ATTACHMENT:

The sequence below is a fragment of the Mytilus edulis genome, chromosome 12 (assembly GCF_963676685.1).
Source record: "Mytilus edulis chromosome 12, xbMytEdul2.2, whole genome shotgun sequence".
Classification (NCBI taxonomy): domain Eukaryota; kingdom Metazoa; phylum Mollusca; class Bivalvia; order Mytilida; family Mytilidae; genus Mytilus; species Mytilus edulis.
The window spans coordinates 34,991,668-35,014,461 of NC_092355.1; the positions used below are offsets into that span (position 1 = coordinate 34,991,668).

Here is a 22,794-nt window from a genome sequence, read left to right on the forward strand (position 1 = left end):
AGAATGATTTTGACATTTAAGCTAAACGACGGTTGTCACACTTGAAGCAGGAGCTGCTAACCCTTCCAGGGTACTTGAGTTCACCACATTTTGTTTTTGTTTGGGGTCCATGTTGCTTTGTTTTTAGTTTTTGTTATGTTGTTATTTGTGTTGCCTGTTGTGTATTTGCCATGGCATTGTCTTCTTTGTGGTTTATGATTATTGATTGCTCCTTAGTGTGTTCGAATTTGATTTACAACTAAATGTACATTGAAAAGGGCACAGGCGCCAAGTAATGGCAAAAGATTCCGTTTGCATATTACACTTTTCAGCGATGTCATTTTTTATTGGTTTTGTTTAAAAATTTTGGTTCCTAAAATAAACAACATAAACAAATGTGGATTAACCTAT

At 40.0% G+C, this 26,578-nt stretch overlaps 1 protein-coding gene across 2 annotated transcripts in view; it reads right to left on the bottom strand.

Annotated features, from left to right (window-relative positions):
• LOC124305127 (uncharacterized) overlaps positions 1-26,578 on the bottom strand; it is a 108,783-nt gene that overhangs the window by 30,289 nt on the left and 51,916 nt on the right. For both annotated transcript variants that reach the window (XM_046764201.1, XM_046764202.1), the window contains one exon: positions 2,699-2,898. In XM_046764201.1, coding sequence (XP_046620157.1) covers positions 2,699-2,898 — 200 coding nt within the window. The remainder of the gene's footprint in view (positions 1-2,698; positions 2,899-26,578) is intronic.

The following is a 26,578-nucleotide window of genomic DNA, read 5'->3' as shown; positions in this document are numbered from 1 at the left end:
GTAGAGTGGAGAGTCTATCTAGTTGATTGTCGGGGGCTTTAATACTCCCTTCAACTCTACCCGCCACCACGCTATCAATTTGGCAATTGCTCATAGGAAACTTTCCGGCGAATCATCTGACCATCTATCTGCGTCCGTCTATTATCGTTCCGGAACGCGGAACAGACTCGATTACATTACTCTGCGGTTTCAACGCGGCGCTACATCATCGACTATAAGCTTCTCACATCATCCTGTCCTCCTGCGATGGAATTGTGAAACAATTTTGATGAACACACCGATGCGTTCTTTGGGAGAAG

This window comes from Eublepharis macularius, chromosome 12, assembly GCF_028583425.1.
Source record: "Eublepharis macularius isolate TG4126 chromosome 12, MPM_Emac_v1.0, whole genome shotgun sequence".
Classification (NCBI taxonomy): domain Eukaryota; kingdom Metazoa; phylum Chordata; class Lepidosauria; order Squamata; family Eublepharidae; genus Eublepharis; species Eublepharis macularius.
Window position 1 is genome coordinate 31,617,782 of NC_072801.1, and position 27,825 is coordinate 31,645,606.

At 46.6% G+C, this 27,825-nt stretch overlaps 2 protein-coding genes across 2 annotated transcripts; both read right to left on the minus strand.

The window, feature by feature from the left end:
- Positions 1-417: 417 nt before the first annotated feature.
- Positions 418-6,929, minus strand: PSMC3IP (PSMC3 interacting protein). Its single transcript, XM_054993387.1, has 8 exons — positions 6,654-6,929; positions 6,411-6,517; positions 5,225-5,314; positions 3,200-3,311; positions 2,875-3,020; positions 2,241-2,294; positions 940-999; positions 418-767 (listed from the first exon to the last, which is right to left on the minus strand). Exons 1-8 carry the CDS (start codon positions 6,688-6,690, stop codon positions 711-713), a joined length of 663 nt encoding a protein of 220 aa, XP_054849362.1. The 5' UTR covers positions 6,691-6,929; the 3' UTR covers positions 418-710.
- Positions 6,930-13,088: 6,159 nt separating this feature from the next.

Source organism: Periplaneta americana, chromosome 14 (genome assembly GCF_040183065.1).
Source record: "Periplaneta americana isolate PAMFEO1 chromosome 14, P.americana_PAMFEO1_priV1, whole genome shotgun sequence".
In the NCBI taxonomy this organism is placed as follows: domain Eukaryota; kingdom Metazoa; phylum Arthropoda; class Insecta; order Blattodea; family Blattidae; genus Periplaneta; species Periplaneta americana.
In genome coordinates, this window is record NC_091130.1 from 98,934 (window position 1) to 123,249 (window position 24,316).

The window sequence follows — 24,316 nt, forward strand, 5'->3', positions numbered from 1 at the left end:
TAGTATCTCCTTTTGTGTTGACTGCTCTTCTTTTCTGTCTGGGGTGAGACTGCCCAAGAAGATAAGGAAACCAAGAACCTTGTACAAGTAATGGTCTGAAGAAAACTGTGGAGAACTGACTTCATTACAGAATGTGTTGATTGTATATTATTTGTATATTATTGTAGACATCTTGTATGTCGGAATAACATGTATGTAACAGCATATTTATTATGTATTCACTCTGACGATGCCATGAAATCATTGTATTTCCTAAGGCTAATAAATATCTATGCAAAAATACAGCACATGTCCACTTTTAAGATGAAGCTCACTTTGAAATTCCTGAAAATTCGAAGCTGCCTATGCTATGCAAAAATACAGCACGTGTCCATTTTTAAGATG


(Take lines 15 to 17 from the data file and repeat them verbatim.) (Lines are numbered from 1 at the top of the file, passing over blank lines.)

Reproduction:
Window position 1 is genome coordinate 31,617,782 of NC_072801.1, and position 27,825 is coordinate 31,645,606.

At 46.6% G+C, this 27,825-nt stretch overlaps 2 protein-coding genes across 2 annotated transcripts; both read right to left on the minus strand.

The window, feature by feature from the left end: